Awaken, indeed. However close you are to the Star Wars franchise, an immersed diehard or casual observer, and however a fan you are, be it a willful follower or a hardened skeptic, there is no combating the surge of emotion and excitement that comes with the new entry into the behemoth series.
The first thirty minutes is a whirlwind; how much of that is exhilaration and nerves will vary viewer to viewer. Some may struggle to keep everything in front of them when the John Williams score blasts, and the familiar yellow crawls appears before us only to fade into space.
Thankfully, the (spoiler-free) plot is simple enough, and particularly needed in this case. A BB-8 droid with valuable intelligence to aid the resistance against a new threat (the First Order, led in part by a Darth Vader masked admirer with a temper named Kylo Ren) is on the move, and those that cross its path, including a turncoat stormtrooper and an orphan scavenger, become entangled in a galactic adventure.
This sequel – technically the beginning of a third trilogy in the Star Wars universe, the immediate predecessor of the original three – was always going to be a careful navigation between new and old, between nostalgia and novelty. Pay tribute to the past while telling something fresh, hit all the checkmarks (Millennium Falcon, Darth Vader, Death Star, et cetera) and set up some real, raw emotion that isn’t completely influence by past experience.
It works; it wonderfully does. Sage fanboy and talented director J.J. Abrams, who earned this honour in part by showing how smartly he reinvigorated the Star Trek universe back into our cinematic consciousness, expertly meshes what are ostensibly two stories: that of the past and that of the future. The Force Awakens in fact has one straightforward tale – but for the audience, reliving experiences with Han Solo, yes the Han Solo (Harrison Ford) and Leia (Carrie Fisher) are just as important as getting to know the veteran fighter pilot Poe (Oscar Isaac) ,and the aforementioned desert dweller Rey (Daisy Ridley), and the former First Order employee Finn (John Boyega). One syllable will suit everyone just fine, by the way.
The parallel between this entry and A New Hope is readily available and apparent: a droid with information; a desert planet where a loner looks to the skies; a selfish soldier who doubles as a love interest; a massive planet-killing weapon; a star fight race against time. Then of course there is good versus evil, light versus dark, and more standard stuff that makes up the bulk of the earned emotion here.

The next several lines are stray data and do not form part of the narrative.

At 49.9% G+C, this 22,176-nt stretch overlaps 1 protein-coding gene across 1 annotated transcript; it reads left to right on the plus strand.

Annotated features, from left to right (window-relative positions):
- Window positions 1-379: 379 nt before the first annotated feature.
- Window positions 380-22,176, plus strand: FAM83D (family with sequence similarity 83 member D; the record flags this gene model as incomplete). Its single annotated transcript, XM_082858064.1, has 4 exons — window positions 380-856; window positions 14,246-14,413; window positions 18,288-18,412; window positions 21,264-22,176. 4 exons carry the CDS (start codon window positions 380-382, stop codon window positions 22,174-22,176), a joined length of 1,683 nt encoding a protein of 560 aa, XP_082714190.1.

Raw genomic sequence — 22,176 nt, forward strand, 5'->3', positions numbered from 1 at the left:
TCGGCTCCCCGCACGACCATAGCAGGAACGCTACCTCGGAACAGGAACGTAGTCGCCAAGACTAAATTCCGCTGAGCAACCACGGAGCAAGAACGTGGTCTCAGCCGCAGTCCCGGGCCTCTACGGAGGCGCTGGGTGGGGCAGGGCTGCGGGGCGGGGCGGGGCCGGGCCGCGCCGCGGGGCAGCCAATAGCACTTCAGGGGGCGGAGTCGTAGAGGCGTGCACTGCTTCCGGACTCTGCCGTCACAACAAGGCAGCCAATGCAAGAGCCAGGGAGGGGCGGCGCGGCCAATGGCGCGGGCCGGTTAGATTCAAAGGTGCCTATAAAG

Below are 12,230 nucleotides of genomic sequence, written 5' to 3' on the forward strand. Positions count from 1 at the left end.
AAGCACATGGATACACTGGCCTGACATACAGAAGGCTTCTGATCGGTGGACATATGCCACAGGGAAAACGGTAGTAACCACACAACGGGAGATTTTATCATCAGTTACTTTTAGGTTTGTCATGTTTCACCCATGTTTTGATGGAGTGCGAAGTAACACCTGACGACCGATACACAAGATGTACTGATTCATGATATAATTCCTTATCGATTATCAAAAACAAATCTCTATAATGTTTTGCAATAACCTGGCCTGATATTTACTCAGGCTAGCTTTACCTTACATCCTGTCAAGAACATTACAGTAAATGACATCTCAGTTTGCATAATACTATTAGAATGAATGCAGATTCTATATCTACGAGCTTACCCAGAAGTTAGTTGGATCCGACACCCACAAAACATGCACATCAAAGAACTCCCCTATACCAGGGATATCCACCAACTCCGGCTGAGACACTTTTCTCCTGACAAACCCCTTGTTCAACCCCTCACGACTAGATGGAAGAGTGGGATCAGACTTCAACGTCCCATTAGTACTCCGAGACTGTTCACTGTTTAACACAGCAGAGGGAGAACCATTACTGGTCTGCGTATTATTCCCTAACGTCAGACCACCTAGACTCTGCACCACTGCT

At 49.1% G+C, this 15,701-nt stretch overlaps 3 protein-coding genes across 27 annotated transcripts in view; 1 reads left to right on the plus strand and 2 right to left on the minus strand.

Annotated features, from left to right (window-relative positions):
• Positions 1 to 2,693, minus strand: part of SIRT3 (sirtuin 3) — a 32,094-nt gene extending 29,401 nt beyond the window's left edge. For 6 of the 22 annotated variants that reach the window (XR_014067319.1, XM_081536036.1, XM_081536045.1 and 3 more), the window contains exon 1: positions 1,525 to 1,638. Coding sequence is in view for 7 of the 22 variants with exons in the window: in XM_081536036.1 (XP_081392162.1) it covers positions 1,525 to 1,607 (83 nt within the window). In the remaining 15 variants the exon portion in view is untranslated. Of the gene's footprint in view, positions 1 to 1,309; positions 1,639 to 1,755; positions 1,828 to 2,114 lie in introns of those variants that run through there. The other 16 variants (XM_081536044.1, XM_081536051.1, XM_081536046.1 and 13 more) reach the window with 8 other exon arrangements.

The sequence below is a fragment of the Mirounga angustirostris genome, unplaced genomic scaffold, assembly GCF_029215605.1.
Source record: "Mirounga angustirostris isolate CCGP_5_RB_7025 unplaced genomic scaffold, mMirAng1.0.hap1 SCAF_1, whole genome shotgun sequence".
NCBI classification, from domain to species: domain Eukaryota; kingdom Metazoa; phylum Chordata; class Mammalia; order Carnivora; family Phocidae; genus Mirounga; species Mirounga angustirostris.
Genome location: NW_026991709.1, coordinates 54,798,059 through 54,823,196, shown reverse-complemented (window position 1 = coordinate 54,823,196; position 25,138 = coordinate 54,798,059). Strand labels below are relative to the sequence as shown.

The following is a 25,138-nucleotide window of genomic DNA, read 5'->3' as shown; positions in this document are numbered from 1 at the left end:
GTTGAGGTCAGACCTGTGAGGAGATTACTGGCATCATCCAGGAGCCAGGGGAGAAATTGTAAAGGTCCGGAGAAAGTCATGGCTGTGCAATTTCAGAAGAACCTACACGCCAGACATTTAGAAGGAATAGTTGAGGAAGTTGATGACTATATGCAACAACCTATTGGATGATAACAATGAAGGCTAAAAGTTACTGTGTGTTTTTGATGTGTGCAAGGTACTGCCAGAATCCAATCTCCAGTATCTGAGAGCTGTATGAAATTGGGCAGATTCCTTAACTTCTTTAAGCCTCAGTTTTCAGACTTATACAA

It’s those simplicities that have helped make Star Wars potent and relatable. Here, sometimes these dueling fates manifest themselves between friends, lovers, and family. Wisdom versus brashness, reservation versus recklessness. Sometimes they are an internal struggle: love versus hate, courage versus cowardice. There are father figures and orphans, wayward youth and sage bystanders; they fight on both sides of the war, and sometimes are pushed and pulled in between.
And none of this is familiar – and nor should it be. The goal of Star Wars isn’t to be cunning. It’s to embrace the modest innocence of life, the common struggle of so many looking for purpose, tempted by evil, compelled to do that which is right but simultaneously, always hard, fighting for freedom against oppression. They’re all flawed, but working on it.
I suppose though we don’t need to get too serious. It’s a wild, lively, beautiful journey across the universe, desert expansive, snow-covered planets, Imperial Star Destroyers and all. And with these settings and characters, there are memories and affection, and in these films there is exhilaration and joy; there is laughter, tears, shock, and awe.
That The Force Awakens is hardly perfect makes it no more remarkable than most; where it is beyond exceptional, and unique, is its ability to channel the affection for the past and the anticipation for the present into something viscerally satisfying that will also punch you in the stomach. Of possible criticism – a rushed finale, perhaps, a weird monster tangent – it’s anything but a letdown. Chewie and Han return, as does Leia, and they are not just there to hand over the keys to the franchise. The newcomers (and Isaac), which pretty soon we will no longer be referred to as that, are worthy, and however their traits may and do resemble a young Luke or Han, they are infused with rugged individuality, and in fact traits from the all three of original trinity of heroes. And let’s enjoy a moment where a franchise that features a universe of species commingling has a woman and a black man as its two leads – and both you better believe get to wield an iconic light saber.
Abrams above all practices restraint, avoiding both what recent additions to the franchise have over done and what he himself has often employed. It’s not an excess of unnecessary CGI like the 2000s trilogy, which substituted empty spectacle for storytelling. Also absent are some signature Abrams filmmaking techniques: where you lens flare and snap zoom? Importantly, despite a story that spans planets and space, we’re constantly rooted in the intimate and personal.
That’s because he, and everyone else involved with this work know what Star Wars means and understands its importance. It doesn’t abuse the love of the franchise nor does it ride solely on it. It’s a refreshingly entertaining 21st century blockbuster, serving greatly its characters and audience, giving, ahem, a new hope for movie lovers in general and Star Wars fans in specific about the power of filmmaking.